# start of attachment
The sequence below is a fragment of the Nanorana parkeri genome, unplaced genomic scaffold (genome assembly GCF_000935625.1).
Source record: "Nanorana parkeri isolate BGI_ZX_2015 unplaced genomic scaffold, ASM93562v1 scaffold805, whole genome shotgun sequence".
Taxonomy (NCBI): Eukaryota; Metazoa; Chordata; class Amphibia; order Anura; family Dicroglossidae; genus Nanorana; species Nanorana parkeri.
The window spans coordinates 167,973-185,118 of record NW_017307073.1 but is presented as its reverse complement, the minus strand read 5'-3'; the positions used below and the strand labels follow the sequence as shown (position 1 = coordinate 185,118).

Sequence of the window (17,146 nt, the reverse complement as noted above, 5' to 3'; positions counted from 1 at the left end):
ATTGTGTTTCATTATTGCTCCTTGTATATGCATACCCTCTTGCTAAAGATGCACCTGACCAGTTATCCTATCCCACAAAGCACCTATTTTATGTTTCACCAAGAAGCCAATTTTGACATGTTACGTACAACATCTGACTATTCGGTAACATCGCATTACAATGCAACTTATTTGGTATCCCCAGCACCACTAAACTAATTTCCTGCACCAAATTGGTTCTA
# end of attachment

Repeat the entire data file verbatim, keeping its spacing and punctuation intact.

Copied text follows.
The sequence below is a fragment of the Nanorana parkeri genome, unplaced genomic scaffold (genome assembly GCF_000935625.1).
Source record: "Nanorana parkeri isolate BGI_ZX_2015 unplaced genomic scaffold, ASM93562v1 scaffold805, whole genome shotgun sequence".
Taxonomy (NCBI): Eukaryota; Metazoa; Chordata; class Amphibia; order Anura; family Dicroglossidae; genus Nanorana; species Nanorana parkeri.
The window spans coordinates 167,973-185,118 of record NW_017307073.1 but is presented as its reverse complement, the minus strand read 5'-3'; the positions used below and the strand labels follow the sequence as shown (position 1 = coordinate 185,118).

Sequence of the window (17,146 nt, the reverse complement as noted above, 5' to 3'; positions counted from 1 at the left end):
ATTGTGTTTCATTATTGCTCCTTGTATATGCATACCCTCTTGCTAAAGATGCACCTGACCAGTTATCCTATCCCACAAAGCACCTATTTTATGTTTCACCAAGAAGCCAATTTTGACATGTTACGTACAACATCTGACTATTCGGTAACATCGCATTACAATGCAACTTATTTGGTATCCCCAGCACCACTAAACTAATTTCCTGCACCAAATTGGTTCTA